So, what do you give up to follow a low-carb diet?
Bread, flour, all grains, even whole grains 🙁 , all fruit :(, starchy vegetables 🙁 like sweet potatoes, corn, peas and squash, beans :(, usually alcohol and of course sugars and sweeteners.
What do you eat?
Lots of meat, fish. Lots of fat. Non-starchy vegetables (which I find many people forget). Usually nuts and nut butters. There are a slew of processed low-carb foods of questionable quality.
Ketosis is different from diabetic ketoacidosis which is a much more dangerous condition of too little insulin and resultant high blood sugar.
Does it work?
Like any highly restrictive elimination diet, low-carb will work because you are eating less. It’s energy-balance basics. What’s handy about low-carb diets is that when you increase your protein and fat intake, you are less hungry than if you ate carbohydrates. So, as a jump-starter to healthier eating and a means of feeling the promise of a lighter body, they can be helpful.
Over the long-term, though, this pattern suffers from what all weight-loss diet patterns suffer from – they are hard to stick with over the long-term and ultimately people struggle to maintain them. There are some additional concerns about this pattern, too. I’ve listed them below.
What the Low-Carb Proponents Forget to Mention
- Your body adjusts to low carb and burning fat as fuel. When you eat a carb again you can become a super-efficient fat-producing machine. So, only do this if you are going to maintain it for the duration.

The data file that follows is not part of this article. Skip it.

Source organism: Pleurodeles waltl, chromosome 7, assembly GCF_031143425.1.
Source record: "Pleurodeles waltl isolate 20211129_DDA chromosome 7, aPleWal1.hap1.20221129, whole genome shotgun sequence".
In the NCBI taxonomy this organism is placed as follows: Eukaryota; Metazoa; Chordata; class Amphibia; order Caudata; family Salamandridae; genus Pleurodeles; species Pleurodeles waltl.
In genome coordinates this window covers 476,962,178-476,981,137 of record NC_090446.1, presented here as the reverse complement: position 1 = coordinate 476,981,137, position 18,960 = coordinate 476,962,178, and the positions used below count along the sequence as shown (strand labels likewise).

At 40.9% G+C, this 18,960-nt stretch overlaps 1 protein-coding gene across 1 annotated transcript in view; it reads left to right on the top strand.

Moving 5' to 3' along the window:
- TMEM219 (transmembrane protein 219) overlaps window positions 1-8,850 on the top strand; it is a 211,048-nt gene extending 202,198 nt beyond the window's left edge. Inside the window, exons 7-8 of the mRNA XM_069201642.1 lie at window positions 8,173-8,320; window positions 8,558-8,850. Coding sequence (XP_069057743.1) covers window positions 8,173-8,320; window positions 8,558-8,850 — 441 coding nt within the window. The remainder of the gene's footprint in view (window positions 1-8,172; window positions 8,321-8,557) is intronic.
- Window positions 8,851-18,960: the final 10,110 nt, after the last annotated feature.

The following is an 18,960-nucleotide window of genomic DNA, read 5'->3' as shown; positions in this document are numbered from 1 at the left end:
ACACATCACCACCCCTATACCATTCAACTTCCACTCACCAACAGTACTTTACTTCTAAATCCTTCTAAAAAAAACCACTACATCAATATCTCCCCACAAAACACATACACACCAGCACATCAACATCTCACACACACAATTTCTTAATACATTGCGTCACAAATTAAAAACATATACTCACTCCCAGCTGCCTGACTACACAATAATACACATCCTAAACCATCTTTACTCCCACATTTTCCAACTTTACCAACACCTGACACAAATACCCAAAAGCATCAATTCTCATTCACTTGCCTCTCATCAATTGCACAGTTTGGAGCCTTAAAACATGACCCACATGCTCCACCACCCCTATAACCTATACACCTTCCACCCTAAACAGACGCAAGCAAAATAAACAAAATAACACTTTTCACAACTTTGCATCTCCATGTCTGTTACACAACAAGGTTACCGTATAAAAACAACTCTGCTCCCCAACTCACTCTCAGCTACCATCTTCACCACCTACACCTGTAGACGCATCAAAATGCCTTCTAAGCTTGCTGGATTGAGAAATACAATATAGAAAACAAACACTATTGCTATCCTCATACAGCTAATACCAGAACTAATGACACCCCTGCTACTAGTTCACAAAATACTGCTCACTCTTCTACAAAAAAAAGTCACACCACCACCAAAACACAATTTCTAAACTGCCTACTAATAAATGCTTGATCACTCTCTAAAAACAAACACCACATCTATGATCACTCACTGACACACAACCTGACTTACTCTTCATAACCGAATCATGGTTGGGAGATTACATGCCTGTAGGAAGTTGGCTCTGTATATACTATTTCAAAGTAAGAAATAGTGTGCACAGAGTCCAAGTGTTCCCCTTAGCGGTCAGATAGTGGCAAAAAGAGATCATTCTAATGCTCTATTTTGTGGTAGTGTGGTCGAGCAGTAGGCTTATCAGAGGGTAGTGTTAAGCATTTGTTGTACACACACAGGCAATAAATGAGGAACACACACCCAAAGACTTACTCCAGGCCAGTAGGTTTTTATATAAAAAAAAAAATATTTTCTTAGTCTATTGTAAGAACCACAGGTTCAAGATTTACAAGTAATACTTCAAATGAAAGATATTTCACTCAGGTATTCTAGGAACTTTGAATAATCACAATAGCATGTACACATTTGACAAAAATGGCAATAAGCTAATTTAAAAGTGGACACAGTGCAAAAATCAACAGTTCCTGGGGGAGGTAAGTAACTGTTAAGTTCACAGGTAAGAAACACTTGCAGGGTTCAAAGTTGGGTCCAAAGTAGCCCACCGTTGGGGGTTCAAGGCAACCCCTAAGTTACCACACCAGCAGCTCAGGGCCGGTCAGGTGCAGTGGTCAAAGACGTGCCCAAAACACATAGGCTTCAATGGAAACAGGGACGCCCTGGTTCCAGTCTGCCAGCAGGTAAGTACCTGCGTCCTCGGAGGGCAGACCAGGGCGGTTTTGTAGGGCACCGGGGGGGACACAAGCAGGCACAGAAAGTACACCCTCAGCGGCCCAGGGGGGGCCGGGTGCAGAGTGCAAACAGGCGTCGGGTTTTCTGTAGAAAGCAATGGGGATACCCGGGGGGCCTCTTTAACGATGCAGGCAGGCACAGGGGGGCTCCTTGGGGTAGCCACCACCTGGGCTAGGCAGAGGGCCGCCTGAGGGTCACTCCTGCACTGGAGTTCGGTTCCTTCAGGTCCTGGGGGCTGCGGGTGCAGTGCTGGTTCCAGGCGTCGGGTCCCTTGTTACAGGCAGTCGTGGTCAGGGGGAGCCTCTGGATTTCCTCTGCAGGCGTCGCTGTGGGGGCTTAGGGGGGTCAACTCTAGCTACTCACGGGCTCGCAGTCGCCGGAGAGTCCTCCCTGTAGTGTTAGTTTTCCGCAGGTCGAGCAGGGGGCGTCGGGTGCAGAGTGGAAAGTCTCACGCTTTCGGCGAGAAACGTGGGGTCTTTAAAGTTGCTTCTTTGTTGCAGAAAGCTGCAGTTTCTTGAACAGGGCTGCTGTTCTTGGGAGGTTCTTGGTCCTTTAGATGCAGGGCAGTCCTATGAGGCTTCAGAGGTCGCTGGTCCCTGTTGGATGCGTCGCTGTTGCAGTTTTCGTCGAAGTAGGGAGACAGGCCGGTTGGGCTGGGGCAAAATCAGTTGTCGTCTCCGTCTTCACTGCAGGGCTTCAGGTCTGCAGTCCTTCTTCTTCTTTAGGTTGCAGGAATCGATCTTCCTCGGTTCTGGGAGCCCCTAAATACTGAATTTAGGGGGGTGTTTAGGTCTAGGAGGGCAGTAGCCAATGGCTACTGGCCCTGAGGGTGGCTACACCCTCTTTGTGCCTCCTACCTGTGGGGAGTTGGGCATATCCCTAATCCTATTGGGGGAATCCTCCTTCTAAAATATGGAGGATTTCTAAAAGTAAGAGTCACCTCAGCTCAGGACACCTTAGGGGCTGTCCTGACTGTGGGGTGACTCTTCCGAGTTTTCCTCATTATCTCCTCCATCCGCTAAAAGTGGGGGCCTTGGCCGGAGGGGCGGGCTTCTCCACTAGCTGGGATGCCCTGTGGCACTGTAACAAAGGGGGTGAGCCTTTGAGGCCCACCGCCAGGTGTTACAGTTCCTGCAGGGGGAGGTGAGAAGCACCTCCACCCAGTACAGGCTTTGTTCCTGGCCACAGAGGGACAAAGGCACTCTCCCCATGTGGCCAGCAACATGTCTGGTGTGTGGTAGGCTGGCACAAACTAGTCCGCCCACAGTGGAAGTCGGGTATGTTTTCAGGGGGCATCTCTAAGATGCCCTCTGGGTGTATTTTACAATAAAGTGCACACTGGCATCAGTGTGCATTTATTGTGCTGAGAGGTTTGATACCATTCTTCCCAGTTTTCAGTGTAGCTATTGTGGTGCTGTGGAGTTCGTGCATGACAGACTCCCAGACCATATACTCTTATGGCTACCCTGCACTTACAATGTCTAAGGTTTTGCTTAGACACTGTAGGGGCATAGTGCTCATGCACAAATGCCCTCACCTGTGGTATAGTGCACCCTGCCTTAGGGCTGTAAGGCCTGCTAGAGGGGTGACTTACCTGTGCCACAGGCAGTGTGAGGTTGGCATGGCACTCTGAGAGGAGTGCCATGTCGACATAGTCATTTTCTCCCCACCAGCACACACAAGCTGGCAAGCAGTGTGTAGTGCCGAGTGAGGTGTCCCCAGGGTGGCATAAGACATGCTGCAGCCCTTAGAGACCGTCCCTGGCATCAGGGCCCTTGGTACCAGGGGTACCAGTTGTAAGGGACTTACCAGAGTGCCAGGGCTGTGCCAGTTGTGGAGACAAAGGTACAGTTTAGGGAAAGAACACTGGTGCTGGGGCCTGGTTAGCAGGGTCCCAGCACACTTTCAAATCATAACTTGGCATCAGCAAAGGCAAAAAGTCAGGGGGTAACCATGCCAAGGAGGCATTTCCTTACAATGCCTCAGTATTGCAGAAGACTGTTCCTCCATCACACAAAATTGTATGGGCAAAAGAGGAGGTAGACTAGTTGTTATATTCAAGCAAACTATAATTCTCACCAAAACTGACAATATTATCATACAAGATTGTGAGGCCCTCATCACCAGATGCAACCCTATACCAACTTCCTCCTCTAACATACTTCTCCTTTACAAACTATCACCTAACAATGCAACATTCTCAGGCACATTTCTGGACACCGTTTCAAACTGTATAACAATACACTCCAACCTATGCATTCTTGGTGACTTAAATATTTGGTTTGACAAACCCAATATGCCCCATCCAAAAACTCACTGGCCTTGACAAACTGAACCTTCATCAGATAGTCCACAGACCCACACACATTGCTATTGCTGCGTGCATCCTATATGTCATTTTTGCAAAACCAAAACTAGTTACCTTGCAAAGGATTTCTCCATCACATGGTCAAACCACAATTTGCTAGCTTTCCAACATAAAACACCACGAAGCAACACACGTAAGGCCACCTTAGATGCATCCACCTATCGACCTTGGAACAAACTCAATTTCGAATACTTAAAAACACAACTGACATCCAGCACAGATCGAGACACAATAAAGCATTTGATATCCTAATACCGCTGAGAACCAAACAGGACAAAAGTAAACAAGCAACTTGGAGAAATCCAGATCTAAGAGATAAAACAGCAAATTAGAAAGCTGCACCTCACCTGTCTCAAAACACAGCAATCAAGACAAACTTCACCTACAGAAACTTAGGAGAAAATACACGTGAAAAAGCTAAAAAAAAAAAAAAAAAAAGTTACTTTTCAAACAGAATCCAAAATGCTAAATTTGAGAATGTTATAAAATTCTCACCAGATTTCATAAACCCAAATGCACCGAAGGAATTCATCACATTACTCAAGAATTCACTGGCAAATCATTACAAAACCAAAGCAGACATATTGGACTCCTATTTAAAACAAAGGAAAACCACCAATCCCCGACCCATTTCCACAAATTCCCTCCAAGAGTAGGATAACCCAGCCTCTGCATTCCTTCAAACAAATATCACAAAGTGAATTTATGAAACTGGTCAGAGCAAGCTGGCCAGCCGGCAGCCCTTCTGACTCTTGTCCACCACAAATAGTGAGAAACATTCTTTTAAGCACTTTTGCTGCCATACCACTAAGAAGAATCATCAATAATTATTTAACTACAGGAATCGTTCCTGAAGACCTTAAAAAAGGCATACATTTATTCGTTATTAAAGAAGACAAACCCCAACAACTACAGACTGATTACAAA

- A risk for constipation increases – drink lots of water. Your poor kidneys are working triple-time. If you do low-carb, you’ve got to eat your non-starch vegetables, which is a source of fiber that will help prevent constipation. Drink drink drink water.
- Low-carb diets tend to be extra high in saturated fat. While a bit of saturated fat, particularly if it comes from healthful sources like grass-fed organic dairy or grass-fed meats, can be fine, even healthful. When you are eating large amounts of poorer-quality saturated fats, however, the literature still says (despite what you’ve been told of late) you are increasing your risk of heart disease. Sorry. We really don’t know the long-term effects of managing your weight with this strategy. Regular mass-produced bacon, red meat, cream cheese, and butter in limitless qualities is just not healthy.
- Because the glucose you get from carbohydrates is the brain’s (and body’s) preferred fuel source, many following this diet complain of low energy and foggy thinking.
- Most of the quick weight you lose is from water – not fat.
- When you eliminate whole categories of foods, you increase your risk for inadequate nutrition – and low-carb is usually low in a host of vitamins minerals, antioxidants, and fiber. I see this over and over again. Over time, you increase your risk for disease and undermine the smooth functioning of your body.
The Bottom Line?
If you have issues with blood sugar like pre-diabetes, or diabetes, low-carb can be a great strategy to get your blood sugars under control. I’ve seen it work quite a bit. If you know you are over-doing sugar and want a short-cut to moderating, a few days (I find 5 does the trick) of low-carb tends to reduce your cravings. Work with a qualified nutritionist to ensure your diet is rich in nutrients while you do this.Pinterest
For most of us, let your carb-savvy diet be minimal in refined sugar and refined carbohydrates (cereals, breads, and sweets like cookies and cakes). We all live with or around families and friends, and if your family is anything like mine, cake is part of social events. Have a bite, or a slice and enjoy it. Then get back to your regular practice of whole-food plant-based eating.
The diet that has the most evidence for long-term health is a whole-foods, plant-based diet.